Elizabeth Spencer, arguably one of our country’s greatest writers, died in December 2019 in Chapel Hill, where she had lived since 1986.
Due to the upcoming COVID outbreak, we haven’t done enough to celebrate and recognize his contributions.
This month we have another chance to remember her. On June 1, her life and work were honored with the publication of “Elizabeth Spencer: Novels & Stories” by the Library of America series. In the more than 800 pages, the editors inserted three novels, 19 stories and a wealth of reference material.
Spencer was best known for her 1960 short story, “The Light in the Piazza”.
“You’d think it’s the only thing I’ve ever written,” she once told me, reflecting her mixed feelings that this book overshadows some of her most important works and best.
The new volume includes “Light in the Piazza” and a good selection of his other works.
In “The Light in the Piazza”, an upper-class American mother from Winston-Salem visits Italy with her mentally handicapped adult daughter.
A charming young Italian man falls in love with the girl, neglecting her mental handicap, or taking her for a naive charm.
The mother’s dilemma is to approve and facilitate the marriage or reveal the state of her daughter and lose the opportunity for her happiness.
In 1960, I read a first version of it in “The New Yorker” and I was fascinated by the history and the connection with North Carolina.
Alas, the connection with North Carolina was mythical. Spencer told me she was really thinking of Birmingham, where she had friends, but changed the town’s name to Winston-Salem so her Birmingham friends weren’t trying to see each other in history.
The story became the basis for a popular film in 1962. It starred Olivia de Havilland, Yvette Mimieux and Rossano Brazzi. In 2005, a story-based musical was staged in New York City and aired on public television.
Before moving to Chapel Hill, Spencer and her husband lived in Italy and Canada. His roots, however, were in his hometown of Carrollton, Mississippi, and his early work reflected the complex racial caste systems of the South.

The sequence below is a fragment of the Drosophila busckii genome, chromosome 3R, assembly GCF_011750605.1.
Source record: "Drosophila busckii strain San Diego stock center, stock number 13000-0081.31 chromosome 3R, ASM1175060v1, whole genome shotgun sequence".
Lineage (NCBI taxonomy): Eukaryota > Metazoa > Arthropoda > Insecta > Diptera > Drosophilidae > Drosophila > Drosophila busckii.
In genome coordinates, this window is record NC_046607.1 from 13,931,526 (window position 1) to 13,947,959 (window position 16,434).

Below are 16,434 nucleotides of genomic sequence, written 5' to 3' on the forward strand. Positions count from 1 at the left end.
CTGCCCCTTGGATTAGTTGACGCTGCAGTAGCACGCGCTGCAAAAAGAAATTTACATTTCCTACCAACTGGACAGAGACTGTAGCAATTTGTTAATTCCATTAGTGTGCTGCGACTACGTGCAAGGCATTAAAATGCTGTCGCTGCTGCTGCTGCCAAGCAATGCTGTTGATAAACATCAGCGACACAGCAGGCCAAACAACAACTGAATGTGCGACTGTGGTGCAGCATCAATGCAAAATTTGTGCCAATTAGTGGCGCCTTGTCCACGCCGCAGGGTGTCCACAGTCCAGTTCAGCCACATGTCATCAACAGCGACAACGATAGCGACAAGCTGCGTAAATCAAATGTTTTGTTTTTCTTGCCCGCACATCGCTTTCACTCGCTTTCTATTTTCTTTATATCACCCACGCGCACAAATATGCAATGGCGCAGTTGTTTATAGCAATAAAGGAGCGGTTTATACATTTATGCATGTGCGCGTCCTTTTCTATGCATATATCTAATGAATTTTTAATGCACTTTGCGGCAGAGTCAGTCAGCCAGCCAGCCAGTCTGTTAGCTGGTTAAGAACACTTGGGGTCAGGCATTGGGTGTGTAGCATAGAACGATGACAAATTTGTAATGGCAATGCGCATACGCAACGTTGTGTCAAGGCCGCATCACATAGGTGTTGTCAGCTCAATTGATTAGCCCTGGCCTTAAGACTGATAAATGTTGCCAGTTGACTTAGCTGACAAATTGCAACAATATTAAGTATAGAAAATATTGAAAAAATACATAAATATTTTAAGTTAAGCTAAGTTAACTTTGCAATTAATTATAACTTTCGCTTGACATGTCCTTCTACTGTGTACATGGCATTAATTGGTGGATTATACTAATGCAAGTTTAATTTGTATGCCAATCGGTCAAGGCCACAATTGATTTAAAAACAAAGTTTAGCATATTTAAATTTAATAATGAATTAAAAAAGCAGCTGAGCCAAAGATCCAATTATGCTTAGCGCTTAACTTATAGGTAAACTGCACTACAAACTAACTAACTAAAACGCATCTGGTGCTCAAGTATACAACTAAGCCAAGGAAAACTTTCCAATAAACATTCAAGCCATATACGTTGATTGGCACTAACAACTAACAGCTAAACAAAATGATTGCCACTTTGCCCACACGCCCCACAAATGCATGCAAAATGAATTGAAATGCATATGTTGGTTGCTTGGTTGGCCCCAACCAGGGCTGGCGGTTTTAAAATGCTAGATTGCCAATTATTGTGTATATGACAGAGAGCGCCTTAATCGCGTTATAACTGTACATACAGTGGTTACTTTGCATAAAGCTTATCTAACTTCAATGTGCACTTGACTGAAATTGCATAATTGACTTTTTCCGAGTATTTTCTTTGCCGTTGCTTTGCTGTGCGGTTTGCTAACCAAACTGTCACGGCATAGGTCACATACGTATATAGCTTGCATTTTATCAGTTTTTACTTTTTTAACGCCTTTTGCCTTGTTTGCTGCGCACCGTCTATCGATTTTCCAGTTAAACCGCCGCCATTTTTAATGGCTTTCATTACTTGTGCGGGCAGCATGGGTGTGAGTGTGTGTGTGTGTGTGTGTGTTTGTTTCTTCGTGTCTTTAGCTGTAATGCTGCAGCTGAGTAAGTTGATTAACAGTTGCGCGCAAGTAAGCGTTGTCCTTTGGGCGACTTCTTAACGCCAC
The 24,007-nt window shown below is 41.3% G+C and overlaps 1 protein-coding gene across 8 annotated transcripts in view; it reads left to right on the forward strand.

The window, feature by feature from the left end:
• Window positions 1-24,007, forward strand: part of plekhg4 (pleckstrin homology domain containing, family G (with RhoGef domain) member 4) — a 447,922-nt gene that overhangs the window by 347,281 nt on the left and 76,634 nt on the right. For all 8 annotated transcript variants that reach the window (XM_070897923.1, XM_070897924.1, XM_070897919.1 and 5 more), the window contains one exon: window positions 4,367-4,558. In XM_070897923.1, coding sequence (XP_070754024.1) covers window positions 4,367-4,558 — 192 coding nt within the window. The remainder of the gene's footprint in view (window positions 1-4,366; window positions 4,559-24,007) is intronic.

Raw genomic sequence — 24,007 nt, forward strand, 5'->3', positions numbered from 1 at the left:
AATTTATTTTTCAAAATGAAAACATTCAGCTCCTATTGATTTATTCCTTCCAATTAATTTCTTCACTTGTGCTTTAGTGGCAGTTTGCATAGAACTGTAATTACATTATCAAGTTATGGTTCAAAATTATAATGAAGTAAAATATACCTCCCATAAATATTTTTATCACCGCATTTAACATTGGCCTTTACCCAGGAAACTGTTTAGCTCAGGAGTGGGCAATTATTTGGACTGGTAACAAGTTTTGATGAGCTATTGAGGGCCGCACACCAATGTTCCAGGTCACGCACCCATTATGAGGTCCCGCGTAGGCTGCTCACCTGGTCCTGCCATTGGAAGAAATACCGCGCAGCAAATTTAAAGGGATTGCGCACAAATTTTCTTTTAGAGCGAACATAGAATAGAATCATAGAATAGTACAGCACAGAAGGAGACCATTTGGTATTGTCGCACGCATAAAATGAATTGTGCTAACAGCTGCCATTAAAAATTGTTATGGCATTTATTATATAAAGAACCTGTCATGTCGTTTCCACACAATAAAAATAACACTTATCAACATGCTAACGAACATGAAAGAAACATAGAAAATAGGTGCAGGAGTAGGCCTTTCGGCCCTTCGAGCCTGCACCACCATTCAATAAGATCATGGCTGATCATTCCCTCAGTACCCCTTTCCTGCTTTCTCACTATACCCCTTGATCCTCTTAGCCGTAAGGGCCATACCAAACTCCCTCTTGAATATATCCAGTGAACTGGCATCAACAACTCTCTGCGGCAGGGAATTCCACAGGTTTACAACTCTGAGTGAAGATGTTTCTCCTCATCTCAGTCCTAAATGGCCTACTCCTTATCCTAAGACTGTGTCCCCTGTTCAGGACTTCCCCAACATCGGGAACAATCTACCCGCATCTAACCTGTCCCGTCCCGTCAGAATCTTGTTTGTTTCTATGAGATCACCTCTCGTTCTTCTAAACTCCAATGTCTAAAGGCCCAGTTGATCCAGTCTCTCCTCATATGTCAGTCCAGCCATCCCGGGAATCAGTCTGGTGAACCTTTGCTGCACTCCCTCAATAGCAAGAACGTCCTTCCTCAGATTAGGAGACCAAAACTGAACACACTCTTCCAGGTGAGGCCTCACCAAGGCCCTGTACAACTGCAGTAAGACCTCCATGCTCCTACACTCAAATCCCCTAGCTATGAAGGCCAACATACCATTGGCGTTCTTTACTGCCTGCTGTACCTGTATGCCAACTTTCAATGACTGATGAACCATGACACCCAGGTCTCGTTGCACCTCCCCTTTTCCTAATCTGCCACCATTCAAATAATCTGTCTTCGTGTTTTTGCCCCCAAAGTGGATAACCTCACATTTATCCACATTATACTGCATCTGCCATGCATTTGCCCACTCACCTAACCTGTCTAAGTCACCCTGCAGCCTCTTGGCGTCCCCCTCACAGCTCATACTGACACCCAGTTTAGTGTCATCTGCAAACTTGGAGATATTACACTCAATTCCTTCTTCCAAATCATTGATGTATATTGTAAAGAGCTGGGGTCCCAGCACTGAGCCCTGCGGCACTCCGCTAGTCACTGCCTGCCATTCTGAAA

The headliner of the new collection is “The Voice at the Back Door”, Spencer’s 1956 novel. Michael Gorra, the editor of the new volume, writes that it is “widely regarded as Spencer’s masterpiece.”
Located in rural Mississippi in the early 1950s, complicated race relations and violence are at the center. Gorra writes that in 1886 there had been a massacre in Spencer’s hometown, where more than 20 blacks were shot dead at the local courthouse. “The bullet holes remained visible until the 1990s, and as a child she always wondered about them, puzzled at not being able to get adults to tell her what had happened.
Gorra continues: “The novel portrays the everyday racism of white society, ventriloquizes the spitting vehemence of the speech of its characters. And then Spencer does something more: She describes her own rising generation as one that in private could almost seem progressive, but in public preached segregation. She names the conscious hypocrisy of the world to which she belonged, in which political expediency could excuse everything. Some white readers have called her a traitor, and her Vanderbilt teacher Donald Davidson, a Confederate apologist, refused to speak to her again.
The Pulitzer Prize judges unanimously recommended “The Voice at the Back Door” for the Fiction Prize. According to the cover of the new book, however, Pulitzer’s board of directors decided not to award a prize, and that decision was never sufficiently explained. Perhaps it was “out of fear that Spencer’s racial subject was too inflammatory for the national climate at the time.”
Too late for the Pulitzer, but the new volume of Spencer’s work gives us another chance to rejoice in his courage and his beautiful stories.
DG Martin hosts “North Carolina Bookwatch,” Sundays at 3:30 p.m. and Tuesdays at 5 p.m. on PBS North Carolina (formerly UNC-TV). The program also airs on the North Carolina Channel Tuesday at 8 p.m. and other times.